Titanite

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Titanite (Sphene)
Titanite crystals on Amphibole - Ochtendung, Eifel, Germany.jpg
Titanite crystals on amphibole (image width 2 mm)
General
Category Nesosilicate
Formula
(repeating unit)
CaTiSiO5
IMA symbol Ttn [1]
Strunz classification 9.AG.15
Crystal system Monoclinic
Crystal class Prismatic (2/m)
(same H–M symbol)
Space group P21/a
Unit cell a = 7.057  Å, b = 8.707 Å
c = 6.555 Å; β = 113.81°; Z = 4
Identification
ColourReddish brown, brown, gray, black, yellow, green, or red, colourless
Crystal habit Flattened wedge-shaped crystals, also massive
Twinning Contact and penetration on {100}, lamellar on {221}
Cleavage Distinct on [110], parting on {221}
Fracture Sub-conchoidal
Mohs scale hardness5–5.5
Luster Sub-adamantine tending to slightly resinous
Streak Reddish white
Diaphaneity Translucent to transparent
Specific gravity 3.48–3.60
Optical propertiesBiaxial (+); very high relief
Refractive index nα = 1.843–1.950
nβ = 1.870–2.034
nγ = 1.943–2.110
Birefringence δ = 0.100–0.160
Pleochroism Strong: X = nearly colorless; Y = yellow to green; Z = red to yellow-orange
2V angle 17–40° (measured)
Dispersion r > v strong
Other characteristics Radioactive.svg Radioactive – may be metamict
References [2] [3] [4] [5]
Titanite crystal model Titanite01.gif
Titanite crystal model

Titanite, or sphene (from Ancient Greek σφηνώ (sphēnṓ) 'wedge'), [5] is a calcium titanium nesosilicate mineral, Ca Ti Si O 5. Trace impurities of iron and aluminium are typically present. Also commonly present are rare earth metals including cerium and yttrium; calcium may be partly replaced by thorium. [6]

Contents

Nomenclature

The International Mineralogical Association Commission on New Minerals and Mineral Names (CNMMN) adopted the name titanite and "discredited" the name sphene [7] as of 1982, [8] although commonly papers and books initially identify the mineral using both names. [9] [10] Sphene was the most commonly used name until the IMA decision, although both were well known. [5] Some authorities [11] think it is less confusing as the word is used to describe any chemical or crystal with oxidized titanium such as the rare earth titanate pyrochlores series [12] and many of the minerals with the perovskite structure. [13] The name sphene continues to be publishable in peer-reviewed scientific literature, e.g. a paper by Hayden et al. was published in early 2008 in the journal Contributions to Mineralogy and Petrology. [11] Sphene persists as the informal name for titanite gemstones.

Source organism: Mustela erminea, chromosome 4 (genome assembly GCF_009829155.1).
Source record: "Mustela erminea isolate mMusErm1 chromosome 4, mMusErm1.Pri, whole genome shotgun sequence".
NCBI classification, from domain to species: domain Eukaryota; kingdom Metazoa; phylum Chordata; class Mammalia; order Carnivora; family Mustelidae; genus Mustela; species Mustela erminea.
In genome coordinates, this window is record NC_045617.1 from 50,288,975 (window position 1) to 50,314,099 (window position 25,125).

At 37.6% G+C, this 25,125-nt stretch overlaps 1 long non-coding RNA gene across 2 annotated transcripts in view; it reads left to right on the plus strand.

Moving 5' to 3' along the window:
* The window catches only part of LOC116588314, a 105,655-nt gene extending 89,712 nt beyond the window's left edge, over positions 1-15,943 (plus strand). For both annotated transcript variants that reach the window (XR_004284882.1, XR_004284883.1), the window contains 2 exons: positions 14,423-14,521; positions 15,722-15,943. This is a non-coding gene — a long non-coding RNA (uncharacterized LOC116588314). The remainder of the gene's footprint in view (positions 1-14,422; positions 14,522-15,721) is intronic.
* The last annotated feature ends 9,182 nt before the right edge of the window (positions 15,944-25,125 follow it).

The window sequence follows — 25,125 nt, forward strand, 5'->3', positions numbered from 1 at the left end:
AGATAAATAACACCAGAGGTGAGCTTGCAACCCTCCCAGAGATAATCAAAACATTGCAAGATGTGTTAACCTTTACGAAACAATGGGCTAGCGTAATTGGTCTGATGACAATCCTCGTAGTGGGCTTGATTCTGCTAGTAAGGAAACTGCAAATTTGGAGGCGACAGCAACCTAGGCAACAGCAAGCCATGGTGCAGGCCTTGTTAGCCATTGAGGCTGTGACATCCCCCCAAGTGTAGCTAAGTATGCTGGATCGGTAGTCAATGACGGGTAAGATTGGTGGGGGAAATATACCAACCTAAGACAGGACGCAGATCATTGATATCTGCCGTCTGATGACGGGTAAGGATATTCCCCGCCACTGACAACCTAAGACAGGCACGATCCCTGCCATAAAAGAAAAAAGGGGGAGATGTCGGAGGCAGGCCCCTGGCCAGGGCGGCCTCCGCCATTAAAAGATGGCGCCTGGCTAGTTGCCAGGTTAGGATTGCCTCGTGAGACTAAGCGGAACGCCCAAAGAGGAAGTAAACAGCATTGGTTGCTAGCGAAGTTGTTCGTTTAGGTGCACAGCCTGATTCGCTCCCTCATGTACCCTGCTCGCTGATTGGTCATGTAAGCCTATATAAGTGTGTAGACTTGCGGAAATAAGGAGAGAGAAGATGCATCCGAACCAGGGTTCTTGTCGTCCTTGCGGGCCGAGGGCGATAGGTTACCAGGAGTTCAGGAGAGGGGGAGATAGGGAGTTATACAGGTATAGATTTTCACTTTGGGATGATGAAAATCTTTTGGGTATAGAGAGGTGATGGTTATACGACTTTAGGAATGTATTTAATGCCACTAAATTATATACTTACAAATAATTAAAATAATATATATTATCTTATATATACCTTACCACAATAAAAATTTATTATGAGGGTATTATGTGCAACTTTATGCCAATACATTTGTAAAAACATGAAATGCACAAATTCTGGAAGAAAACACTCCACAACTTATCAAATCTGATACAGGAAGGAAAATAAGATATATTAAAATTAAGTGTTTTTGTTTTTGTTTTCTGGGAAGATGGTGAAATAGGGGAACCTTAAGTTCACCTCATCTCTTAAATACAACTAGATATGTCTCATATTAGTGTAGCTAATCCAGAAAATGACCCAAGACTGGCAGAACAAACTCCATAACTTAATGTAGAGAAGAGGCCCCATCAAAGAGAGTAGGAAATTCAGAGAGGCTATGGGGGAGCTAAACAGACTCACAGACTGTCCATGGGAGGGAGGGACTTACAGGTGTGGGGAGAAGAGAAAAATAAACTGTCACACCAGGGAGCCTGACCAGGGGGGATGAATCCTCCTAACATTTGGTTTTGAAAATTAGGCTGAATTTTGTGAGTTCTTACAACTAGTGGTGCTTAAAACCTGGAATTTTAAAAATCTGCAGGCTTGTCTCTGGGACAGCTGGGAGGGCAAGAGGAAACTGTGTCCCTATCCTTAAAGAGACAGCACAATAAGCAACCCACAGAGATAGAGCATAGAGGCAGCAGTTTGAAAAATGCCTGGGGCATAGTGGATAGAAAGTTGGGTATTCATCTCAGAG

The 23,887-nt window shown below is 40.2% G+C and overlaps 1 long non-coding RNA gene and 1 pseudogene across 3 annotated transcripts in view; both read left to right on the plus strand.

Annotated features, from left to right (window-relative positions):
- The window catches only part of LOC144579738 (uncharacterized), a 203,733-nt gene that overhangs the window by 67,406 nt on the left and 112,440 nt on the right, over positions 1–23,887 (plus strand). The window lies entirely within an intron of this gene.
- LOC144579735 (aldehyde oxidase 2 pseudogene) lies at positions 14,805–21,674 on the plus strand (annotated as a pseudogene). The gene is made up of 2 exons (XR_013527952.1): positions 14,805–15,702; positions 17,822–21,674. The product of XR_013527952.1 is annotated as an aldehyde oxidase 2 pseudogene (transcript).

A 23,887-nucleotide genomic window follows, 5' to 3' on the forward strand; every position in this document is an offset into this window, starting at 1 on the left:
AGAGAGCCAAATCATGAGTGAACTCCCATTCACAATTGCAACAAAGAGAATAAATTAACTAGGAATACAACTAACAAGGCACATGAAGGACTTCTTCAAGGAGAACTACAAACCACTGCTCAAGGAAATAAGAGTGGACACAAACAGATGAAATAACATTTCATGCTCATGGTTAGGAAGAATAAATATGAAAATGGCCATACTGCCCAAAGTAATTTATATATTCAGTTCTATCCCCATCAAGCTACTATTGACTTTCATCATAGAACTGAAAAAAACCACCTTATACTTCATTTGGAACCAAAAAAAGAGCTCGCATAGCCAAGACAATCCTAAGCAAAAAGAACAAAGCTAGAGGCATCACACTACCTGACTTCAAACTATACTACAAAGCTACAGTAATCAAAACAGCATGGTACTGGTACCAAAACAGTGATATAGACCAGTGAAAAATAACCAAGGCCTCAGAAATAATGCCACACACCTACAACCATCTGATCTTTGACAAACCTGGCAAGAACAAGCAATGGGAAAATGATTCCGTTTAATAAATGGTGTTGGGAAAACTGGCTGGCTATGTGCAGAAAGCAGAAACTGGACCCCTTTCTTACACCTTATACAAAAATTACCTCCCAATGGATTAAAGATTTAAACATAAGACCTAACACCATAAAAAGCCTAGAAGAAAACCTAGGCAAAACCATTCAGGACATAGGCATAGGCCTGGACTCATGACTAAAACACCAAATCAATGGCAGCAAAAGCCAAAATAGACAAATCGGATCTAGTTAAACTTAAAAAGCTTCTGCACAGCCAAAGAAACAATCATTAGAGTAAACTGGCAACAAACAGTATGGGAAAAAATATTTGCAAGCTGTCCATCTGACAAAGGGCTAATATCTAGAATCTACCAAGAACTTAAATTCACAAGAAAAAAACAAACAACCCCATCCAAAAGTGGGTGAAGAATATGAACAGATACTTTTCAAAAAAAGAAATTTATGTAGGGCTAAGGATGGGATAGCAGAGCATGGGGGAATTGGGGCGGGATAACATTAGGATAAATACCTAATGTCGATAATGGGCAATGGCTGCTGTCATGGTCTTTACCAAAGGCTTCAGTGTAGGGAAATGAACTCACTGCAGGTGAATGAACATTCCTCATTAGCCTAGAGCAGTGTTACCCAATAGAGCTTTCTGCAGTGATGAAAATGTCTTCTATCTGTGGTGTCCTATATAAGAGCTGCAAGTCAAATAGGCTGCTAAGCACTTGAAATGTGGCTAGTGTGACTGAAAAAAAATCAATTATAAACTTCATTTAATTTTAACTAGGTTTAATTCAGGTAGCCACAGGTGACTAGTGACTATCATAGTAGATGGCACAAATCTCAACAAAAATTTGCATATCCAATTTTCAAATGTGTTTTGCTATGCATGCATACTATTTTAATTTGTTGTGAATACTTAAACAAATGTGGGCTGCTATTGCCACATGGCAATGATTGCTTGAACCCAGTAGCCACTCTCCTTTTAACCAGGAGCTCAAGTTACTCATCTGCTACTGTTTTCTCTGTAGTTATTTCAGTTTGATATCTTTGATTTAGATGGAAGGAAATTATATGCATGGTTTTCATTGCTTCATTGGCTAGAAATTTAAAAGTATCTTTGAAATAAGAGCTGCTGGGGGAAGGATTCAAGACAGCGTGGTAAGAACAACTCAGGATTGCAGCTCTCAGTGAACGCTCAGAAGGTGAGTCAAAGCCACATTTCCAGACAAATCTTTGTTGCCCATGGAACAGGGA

Physical properties

Green titanite crystal cluster from the Tormiq Valley, Haramosh Mountains, Pakistan Titanite - Tormiq valley, Haramosh Mts, Pakistan.jpg
Green titanite crystal cluster from the Tormiq Valley, Haramosh Mountains, Pakistan

Titanite, which is named for its titanium content, occurs as translucent to transparent, reddish brown, gray, yellow, green, or red monoclinic crystals. These crystals are typically sphenoid in habit and are often twinned. Possessing a subadamantine tending to slightly resinous luster, titanite has a hardness of 5.5 and a weak cleavage. Its specific gravity varies between 3.52 and 3.54. Titanite's refractive index is 1.885–1.990 to 1.915–2.050 with a strong birefringence of 0.105 to 0.135 (biaxial positive); under the microscope this leads to a distinctive high relief which combined with the common yellow-brown colour and lozenge-shape cross-section makes the mineral easy to identify. Transparent specimens are noted for their strong trichroism, the three colours presented being dependent on body colour. Owing to the quenching effect of iron, sphene exhibits no fluorescence under ultraviolet light. Some titanite has been found to be metamict, in consequence of structural damage due to radioactive decomposition of the often significant thorium content. When viewed in thin section with a petrographic microscope, pleochroic halos can be observed in minerals surrounding a titanite crystal.

Occurrence